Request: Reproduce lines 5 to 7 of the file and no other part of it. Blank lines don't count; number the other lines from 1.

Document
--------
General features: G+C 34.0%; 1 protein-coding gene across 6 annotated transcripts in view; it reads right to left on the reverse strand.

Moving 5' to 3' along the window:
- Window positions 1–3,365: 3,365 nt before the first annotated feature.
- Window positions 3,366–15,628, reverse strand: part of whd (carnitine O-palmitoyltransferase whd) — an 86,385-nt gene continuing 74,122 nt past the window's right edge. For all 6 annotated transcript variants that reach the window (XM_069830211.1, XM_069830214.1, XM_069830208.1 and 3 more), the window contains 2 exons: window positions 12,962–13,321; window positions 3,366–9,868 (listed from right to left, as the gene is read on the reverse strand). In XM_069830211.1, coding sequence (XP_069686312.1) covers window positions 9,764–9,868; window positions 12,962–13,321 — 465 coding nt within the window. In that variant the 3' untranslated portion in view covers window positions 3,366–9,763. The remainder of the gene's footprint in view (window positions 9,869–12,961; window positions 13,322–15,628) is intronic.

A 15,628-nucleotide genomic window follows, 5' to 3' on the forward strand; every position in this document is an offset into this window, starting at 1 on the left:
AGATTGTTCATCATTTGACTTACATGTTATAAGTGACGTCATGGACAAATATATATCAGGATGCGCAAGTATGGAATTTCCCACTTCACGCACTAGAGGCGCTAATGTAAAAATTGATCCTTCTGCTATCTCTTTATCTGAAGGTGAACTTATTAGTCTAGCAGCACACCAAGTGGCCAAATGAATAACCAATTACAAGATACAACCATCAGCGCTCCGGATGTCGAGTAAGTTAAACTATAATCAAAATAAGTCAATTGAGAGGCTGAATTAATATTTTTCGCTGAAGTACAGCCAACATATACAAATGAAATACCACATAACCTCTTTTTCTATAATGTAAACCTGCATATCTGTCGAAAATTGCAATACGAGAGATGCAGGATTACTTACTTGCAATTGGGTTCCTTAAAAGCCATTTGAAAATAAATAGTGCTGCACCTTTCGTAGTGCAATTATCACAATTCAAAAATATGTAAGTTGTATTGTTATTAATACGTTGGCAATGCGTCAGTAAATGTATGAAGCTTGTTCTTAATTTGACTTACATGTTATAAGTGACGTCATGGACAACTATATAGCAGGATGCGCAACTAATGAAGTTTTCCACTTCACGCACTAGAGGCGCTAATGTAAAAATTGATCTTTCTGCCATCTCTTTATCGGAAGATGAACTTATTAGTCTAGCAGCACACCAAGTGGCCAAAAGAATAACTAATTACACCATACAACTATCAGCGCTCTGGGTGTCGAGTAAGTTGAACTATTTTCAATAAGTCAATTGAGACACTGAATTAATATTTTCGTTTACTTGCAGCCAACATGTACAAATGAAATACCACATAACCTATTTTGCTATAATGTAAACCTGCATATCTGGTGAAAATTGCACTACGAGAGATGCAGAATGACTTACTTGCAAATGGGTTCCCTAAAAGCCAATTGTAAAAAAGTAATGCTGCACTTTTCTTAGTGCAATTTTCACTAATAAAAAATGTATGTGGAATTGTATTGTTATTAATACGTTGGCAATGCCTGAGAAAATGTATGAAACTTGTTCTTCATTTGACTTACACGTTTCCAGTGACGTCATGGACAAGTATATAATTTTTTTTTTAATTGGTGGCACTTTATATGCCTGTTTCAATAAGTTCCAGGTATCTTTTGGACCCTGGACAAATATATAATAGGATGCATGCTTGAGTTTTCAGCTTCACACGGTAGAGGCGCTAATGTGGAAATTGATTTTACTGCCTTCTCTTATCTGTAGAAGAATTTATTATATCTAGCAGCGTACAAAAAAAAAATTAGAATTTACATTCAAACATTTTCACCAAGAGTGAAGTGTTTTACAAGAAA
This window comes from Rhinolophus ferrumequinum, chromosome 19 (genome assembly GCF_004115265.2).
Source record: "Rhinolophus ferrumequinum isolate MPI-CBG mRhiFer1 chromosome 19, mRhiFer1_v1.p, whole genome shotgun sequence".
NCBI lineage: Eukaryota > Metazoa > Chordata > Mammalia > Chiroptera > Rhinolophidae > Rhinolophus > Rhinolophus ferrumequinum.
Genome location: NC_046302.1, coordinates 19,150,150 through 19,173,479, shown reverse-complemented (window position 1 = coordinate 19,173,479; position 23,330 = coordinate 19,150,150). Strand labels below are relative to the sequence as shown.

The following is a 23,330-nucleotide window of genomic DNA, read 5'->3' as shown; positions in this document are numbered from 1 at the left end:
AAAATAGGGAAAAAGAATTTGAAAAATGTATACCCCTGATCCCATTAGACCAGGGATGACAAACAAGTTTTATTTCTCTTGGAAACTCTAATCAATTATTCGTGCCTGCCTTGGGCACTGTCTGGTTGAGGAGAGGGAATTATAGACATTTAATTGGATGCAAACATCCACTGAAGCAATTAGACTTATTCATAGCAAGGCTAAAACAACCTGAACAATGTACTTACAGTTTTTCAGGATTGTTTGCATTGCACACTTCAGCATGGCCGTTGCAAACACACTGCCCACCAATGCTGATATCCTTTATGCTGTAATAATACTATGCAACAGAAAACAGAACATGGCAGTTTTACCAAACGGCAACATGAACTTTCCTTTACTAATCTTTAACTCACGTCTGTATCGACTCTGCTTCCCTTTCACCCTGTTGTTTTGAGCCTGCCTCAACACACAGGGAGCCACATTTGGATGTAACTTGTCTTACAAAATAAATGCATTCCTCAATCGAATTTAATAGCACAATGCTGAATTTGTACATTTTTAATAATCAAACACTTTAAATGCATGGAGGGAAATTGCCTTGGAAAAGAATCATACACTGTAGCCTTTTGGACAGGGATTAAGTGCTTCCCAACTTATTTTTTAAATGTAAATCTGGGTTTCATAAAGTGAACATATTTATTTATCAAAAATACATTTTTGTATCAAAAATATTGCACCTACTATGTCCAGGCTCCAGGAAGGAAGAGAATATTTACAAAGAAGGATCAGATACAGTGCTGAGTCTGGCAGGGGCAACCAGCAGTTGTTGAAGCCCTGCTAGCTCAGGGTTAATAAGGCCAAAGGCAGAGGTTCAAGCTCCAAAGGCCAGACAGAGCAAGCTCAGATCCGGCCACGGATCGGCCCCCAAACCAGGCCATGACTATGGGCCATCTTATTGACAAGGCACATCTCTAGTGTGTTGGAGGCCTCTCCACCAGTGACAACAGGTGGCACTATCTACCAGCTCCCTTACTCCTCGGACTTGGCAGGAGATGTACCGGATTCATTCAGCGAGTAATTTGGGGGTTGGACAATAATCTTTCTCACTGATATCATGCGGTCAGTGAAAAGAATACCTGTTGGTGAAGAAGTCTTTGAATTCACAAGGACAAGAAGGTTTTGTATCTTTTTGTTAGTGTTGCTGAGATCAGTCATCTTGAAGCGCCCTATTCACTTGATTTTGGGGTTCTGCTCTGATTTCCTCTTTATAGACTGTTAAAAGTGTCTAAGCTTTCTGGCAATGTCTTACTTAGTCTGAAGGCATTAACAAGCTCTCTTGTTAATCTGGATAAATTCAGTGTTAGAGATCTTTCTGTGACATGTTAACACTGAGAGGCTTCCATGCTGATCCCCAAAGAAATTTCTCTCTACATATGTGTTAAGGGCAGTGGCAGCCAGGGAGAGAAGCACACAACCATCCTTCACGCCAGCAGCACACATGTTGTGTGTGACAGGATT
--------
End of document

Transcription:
A 15,628-nucleotide genomic window follows, 5' to 3' on the forward strand; every position in this document is an offset into this window, starting at 1 on the left:
AGATTGTTCATCATTTGACTTACATGTTATAAGTGACGTCATGGACAAATATATATCAGGATGCGCAAGTATGGAATTTCCCACTTCACGCACTAGAGGCGCTAATGTAAAAATTGATCCTTCTGCTATCTCTTTATCTGAAGGTGAACTTATTAGTCTAGCAGCACACCAAGTGGCCAAATGAATAACCAATTACAAGATACAACCATCAGCGCTCCGGATGTCGAGTAAGTTAAACTATAATCAAAATAAGTCAATTGAGAGGCTGAATTAATATTTTTCGCTGAAGTACAGCCAACATATACAAATGAAATACCACATAACCTCTTTTTCTATAATGTAAACCTGCATATCTGTCGAAAATTGCAATACGAGAGATGCAGGATTACTTACTTGCAATTGGGTTCCTTAAAAGCCATTTGAAAATAAATAGTGCTGCACCTTTCGTAGTGCAATTATCACAATTCAAAAATATGTAAGTTGTATTGTTATTAATACGTTGGCAATGCGTCAGTAAATGTATGAAGCTTGTTCTTAATTTGACTTACATGTTATAAGTGACGTCATGGACAACTATATAGCAGGATGCGCAACTAATGAAGTTTTCCACTTCACGCACTAGAGGCGCTAATGTAAAAATTGATCTTTCTGCCATCTCTTTATCGGAAGATGAACTTATTAGTCTAGCAGCACACCAAGTGGCCAAAAGAATAACTAATTACACCATACAACTATCAGCGCTCTGGGTGTCGAGTAAGTTGAACTATTTTCAATAAGTCAATTGAGACACTGAATTAATATTTTCGTTTACTTGCAGCCAACATGTACAAATGAAATACCACATAACCTATTTTGCTATAATGTAAACCTGCATATCTGGTGAAAATTGCACTACGAGAGATGCAGAATGACTTACTTGCAAATGGGTTCCCTAAAAGCCAATTGTAAAAAAGTAATGCTGCACTTTTCTTAGTGCAATTTTCACTAATAAAAAATGTATGTGGAATTGTATTGTTATTAATACGTTGGCAATGCCTGAGAAAATGTATGAAACTTGTTCTTCATTTGACTTACACGTTTCCAGTGACGTCATGGACAAGTATATAATTTTTTTTTTAATTGGTGGCACTTTATATGCCTGTTTCAATAAGTTCCAGGTATCTTTTGGACCCTGGACAAATATATAATAGGATGCATGCTTGAGTTTTCAGCTTCACACGGTAGAGGCGCTAATGTGGAAATTGATTTTACTGCCTTCTCTTATCTGTAGAAGAATTTATTATATCTAGCAGCGTACAAAAAAAAAATTAGAATTTACATTCAAACATTTTCACCAAGAGTGAAGTGTTTTACAAGAAA
This window comes from Rhinolophus ferrumequinum, chromosome 19 (genome assembly GCF_004115265.2).